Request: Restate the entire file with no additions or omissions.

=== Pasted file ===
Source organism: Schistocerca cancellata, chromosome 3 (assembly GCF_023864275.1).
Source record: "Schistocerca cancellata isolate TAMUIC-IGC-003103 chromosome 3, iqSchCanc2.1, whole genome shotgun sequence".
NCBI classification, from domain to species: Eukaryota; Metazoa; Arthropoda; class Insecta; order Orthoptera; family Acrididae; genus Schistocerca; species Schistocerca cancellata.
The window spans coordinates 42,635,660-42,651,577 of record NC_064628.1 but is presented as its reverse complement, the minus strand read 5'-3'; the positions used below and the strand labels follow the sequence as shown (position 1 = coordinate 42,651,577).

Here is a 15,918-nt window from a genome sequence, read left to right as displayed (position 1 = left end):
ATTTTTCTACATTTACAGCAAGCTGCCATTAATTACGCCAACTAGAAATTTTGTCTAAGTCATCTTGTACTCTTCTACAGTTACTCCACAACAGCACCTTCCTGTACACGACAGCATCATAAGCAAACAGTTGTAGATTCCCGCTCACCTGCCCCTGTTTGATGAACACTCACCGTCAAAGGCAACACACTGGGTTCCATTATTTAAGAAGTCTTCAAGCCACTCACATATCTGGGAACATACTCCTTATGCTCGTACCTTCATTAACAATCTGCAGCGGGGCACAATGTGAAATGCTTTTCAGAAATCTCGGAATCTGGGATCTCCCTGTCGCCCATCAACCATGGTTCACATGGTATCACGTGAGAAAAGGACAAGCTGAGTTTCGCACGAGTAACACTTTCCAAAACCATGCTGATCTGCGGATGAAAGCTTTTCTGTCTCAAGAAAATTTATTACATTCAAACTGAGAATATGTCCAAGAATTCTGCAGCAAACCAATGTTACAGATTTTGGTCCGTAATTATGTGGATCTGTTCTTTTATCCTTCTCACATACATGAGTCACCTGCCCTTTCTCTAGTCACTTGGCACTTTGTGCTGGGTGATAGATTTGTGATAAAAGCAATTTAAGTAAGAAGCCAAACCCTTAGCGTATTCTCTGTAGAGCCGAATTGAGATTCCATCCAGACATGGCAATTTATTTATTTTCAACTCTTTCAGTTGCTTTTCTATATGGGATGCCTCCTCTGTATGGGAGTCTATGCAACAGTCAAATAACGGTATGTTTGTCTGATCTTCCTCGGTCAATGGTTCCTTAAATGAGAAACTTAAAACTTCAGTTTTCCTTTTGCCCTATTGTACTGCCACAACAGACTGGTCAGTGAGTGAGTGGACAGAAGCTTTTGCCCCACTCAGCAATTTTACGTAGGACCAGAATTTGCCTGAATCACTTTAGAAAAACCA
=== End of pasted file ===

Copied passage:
Source organism: Schistocerca cancellata, chromosome 3 (assembly GCF_023864275.1).
Source record: "Schistocerca cancellata isolate TAMUIC-IGC-003103 chromosome 3, iqSchCanc2.1, whole genome shotgun sequence".
NCBI classification, from domain to species: Eukaryota; Metazoa; Arthropoda; class Insecta; order Orthoptera; family Acrididae; genus Schistocerca; species Schistocerca cancellata.
The window spans coordinates 42,635,660-42,651,577 of record NC_064628.1 but is presented as its reverse complement, the minus strand read 5'-3'; the positions used below and the strand labels follow the sequence as shown (position 1 = coordinate 42,651,577).

Here is a 15,918-nt window from a genome sequence, read left to right as displayed (position 1 = left end):
ATTTTTCTACATTTACAGCAAGCTGCCATTAATTACGCCAACTAGAAATTTTGTCTAAGTCATCTTGTACTCTTCTACAGTTACTCCACAACAGCACCTTCCTGTACACGACAGCATCATAAGCAAACAGTTGTAGATTCCCGCTCACCTGCCCCTGTTTGATGAACACTCACCGTCAAAGGCAACACACTGGGTTCCATTATTTAAGAAGTCTTCAAGCCACTCACATATCTGGGAACATACTCCTTATGCTCGTACCTTCATTAACAATCTGCAGCGGGGCACAATGTGAAATGCTTTTCAGAAATCTCGGAATCTGGGATCTCCCTGTCGCCCATCAACCATGGTTCACATGGTATCACGTGAGAAAAGGACAAGCTGAGTTTCGCACGAGTAACACTTTCCAAAACCATGCTGATCTGCGGATGAAAGCTTTTCTGTCTCAAGAAAATTTATTACATTCAAACTGAGAATATGTCCAAGAATTCTGCAGCAAACCAATGTTACAGATTTTGGTCCGTAATTATGTGGATCTGTTCTTTTATCCTTCTCACATACATGAGTCACCTGCCCTTTCTCTAGTCACTTGGCACTTTGTGCTGGGTGATAGATTTGTGATAAAAGCAATTTAAGTAAGAAGCCAAACCCTTAGCGTATTCTCTGTAGAGCCGAATTGAGATTCCATCCAGACATGGCAATTTATTTATTTTCAACTCTTTCAGTTGCTTTTCTATATGGGATGCCTCCTCTGTATGGGAGTCTATGCAACAGTCAAATAACGGTATGTTTGTCTGATCTTCCTCGGTCAATGGTTCCTTAAATGAGAAACTTAAAACTTCAGTTTTCCTTTTGCCCTATTGTACTGCCACAACAGACTGGTCAGTGAGTGAGTGGACAGAAGCTTTTGCCCCACTCAGCAATTTTACGTAGGACCAGAATTTGCCTGAATCACTTTAGAAAAACCA